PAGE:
(CBS NEWSPATH) – Getting from A to B is going old school with the resurgence of paper maps. According to the NPD Group, sales of maps and atlases reached 1.8M units last year, up 20% over 2021. AAA says it produced 123% more maps in that time frame.
“We’re seeing obviously an uptick in travel across the board. So, as we’re sort of coming out of the COVID pandemic, people are really traveling more,” says Ragina Ali of AAA. The road club produced five million paper maps last year to accompany its popular “TripTik” route planners. “There is all this additional information, points of interest, locations where you can stop for electric vehicle charging perhaps, or AAA diamond hotels, restaurants, things like that,” Ali says.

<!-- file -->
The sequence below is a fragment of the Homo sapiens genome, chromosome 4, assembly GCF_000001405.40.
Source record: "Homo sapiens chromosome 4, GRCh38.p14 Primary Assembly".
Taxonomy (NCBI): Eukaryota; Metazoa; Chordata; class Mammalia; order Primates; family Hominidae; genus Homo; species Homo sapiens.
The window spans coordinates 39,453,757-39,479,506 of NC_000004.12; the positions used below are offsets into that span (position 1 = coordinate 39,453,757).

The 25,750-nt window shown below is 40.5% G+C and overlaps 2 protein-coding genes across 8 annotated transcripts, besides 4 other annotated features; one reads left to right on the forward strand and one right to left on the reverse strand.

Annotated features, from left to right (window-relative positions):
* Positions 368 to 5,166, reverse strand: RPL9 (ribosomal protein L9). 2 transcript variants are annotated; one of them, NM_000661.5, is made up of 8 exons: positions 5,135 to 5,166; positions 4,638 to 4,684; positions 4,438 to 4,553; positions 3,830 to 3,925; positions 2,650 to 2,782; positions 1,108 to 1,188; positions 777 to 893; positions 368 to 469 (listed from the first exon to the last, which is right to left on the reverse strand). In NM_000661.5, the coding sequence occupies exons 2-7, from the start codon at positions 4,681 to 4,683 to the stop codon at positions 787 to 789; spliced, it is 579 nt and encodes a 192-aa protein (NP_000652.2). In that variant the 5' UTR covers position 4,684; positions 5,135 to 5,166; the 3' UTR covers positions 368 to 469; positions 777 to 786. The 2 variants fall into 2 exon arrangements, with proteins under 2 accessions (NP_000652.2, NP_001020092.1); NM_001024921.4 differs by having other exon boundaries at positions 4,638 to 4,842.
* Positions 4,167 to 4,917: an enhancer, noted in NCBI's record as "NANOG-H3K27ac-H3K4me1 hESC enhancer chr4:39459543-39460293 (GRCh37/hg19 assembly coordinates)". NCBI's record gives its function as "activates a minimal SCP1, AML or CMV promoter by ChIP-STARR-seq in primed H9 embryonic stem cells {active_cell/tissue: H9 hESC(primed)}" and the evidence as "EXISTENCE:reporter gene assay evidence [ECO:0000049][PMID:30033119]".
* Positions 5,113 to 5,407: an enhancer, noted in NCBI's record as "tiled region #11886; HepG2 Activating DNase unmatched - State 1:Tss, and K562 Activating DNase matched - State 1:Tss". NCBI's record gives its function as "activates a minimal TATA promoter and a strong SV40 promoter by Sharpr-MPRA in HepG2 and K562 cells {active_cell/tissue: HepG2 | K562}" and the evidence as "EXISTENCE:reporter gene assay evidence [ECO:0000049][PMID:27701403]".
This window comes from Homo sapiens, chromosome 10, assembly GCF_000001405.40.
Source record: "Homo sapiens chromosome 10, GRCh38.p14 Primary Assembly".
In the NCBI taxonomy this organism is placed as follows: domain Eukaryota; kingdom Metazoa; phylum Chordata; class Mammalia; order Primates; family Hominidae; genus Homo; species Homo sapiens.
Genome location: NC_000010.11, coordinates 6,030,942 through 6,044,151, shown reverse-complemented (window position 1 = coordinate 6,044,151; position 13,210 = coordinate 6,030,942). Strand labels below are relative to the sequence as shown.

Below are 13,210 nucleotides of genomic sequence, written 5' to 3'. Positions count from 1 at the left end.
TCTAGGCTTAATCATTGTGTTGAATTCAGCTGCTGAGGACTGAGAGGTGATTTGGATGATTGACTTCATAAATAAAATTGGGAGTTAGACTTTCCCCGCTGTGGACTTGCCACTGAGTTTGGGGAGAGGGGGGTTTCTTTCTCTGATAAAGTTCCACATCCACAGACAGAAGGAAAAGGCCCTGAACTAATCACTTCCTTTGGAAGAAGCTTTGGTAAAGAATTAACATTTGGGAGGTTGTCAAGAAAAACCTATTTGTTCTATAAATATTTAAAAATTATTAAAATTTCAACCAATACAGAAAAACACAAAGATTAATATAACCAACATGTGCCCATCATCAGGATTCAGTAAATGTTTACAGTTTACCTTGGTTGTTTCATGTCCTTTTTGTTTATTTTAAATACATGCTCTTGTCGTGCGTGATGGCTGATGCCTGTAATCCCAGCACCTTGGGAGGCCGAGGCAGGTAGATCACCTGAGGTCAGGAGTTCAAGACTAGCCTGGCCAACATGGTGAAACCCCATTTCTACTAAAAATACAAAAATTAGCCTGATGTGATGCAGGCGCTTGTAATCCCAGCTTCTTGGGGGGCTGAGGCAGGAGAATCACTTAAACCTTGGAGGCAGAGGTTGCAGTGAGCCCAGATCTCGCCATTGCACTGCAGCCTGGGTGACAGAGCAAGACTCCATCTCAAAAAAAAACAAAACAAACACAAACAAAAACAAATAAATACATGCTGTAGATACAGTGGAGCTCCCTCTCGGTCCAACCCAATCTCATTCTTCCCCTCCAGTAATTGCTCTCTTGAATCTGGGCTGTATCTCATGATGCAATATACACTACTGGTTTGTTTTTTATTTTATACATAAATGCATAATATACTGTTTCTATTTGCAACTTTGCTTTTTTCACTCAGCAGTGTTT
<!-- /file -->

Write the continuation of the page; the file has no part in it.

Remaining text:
Retired detective Miller Edwards says while he also uses GPS navigation in his leisure travels, paper maps offer perspective. “They give me a general idea of a larger area that I need to go to see,” says Edwards. “They have different cities and different points of view.”
Truckers are on board, too, with paper atlases. Driver Shawn Gresham uses an atlas to solve practical problems out on the road, like identifying low clearance areas and weigh stations. He encourages other truckers to keep an atlas in their cab and learn how to use it.
Another upside to paper maps in this digital world: they don’t rely on cell signal. Users say that’s especially handy when traveling off the beaten path, whether on foot or in a vehicle.